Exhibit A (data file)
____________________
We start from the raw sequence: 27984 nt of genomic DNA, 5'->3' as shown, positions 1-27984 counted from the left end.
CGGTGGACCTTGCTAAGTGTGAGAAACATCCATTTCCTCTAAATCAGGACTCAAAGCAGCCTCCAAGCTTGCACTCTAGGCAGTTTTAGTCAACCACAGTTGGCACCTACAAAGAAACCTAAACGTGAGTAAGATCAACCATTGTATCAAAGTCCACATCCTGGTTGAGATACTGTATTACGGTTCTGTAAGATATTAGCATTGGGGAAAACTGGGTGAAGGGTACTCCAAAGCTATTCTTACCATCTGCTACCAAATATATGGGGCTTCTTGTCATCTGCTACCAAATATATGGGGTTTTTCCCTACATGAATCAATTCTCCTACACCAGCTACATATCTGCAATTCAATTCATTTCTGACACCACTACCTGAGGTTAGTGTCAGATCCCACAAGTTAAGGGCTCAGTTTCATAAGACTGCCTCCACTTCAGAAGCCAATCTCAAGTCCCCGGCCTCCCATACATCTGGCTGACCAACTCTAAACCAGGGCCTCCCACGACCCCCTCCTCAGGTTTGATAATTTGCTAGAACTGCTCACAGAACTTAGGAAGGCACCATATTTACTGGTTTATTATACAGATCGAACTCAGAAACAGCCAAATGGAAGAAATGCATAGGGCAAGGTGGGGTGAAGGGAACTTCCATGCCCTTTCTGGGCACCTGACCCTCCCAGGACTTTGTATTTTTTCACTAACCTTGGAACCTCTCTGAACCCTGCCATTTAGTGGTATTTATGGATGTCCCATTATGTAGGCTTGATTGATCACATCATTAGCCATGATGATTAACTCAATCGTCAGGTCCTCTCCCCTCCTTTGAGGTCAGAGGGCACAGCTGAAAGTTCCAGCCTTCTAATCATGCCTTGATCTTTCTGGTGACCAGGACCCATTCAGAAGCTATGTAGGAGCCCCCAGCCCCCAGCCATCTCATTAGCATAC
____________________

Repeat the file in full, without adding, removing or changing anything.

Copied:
We start from the raw sequence: 27984 nt of genomic DNA, 5'->3' as shown, positions 1-27984 counted from the left end.
CGGTGGACCTTGCTAAGTGTGAGAAACATCCATTTCCTCTAAATCAGGACTCAAAGCAGCCTCCAAGCTTGCACTCTAGGCAGTTTTAGTCAACCACAGTTGGCACCTACAAAGAAACCTAAACGTGAGTAAGATCAACCATTGTATCAAAGTCCACATCCTGGTTGAGATACTGTATTACGGTTCTGTAAGATATTAGCATTGGGGAAAACTGGGTGAAGGGTACTCCAAAGCTATTCTTACCATCTGCTACCAAATATATGGGGCTTCTTGTCATCTGCTACCAAATATATGGGGTTTTTCCCTACATGAATCAATTCTCCTACACCAGCTACATATCTGCAATTCAATTCATTTCTGACACCACTACCTGAGGTTAGTGTCAGATCCCACAAGTTAAGGGCTCAGTTTCATAAGACTGCCTCCACTTCAGAAGCCAATCTCAAGTCCCCGGCCTCCCATACATCTGGCTGACCAACTCTAAACCAGGGCCTCCCACGACCCCCTCCTCAGGTTTGATAATTTGCTAGAACTGCTCACAGAACTTAGGAAGGCACCATATTTACTGGTTTATTATACAGATCGAACTCAGAAACAGCCAAATGGAAGAAATGCATAGGGCAAGGTGGGGTGAAGGGAACTTCCATGCCCTTTCTGGGCACCTGACCCTCCCAGGACTTTGTATTTTTTCACTAACCTTGGAACCTCTCTGAACCCTGCCATTTAGTGGTATTTATGGATGTCCCATTATGTAGGCTTGATTGATCACATCATTAGCCATGATGATTAACTCAATCGTCAGGTCCTCTCCCCTCCTTTGAGGTCAGAGGGCACAGCTGAAAGTTCCAGCCTTCTAATCATGCCTTGATCTTTCTGGTGACCAGGACCCATTCAGAAGCTATGTAGGAGCCCCCAGCCCCCAGCCATCTCATTAGCATAC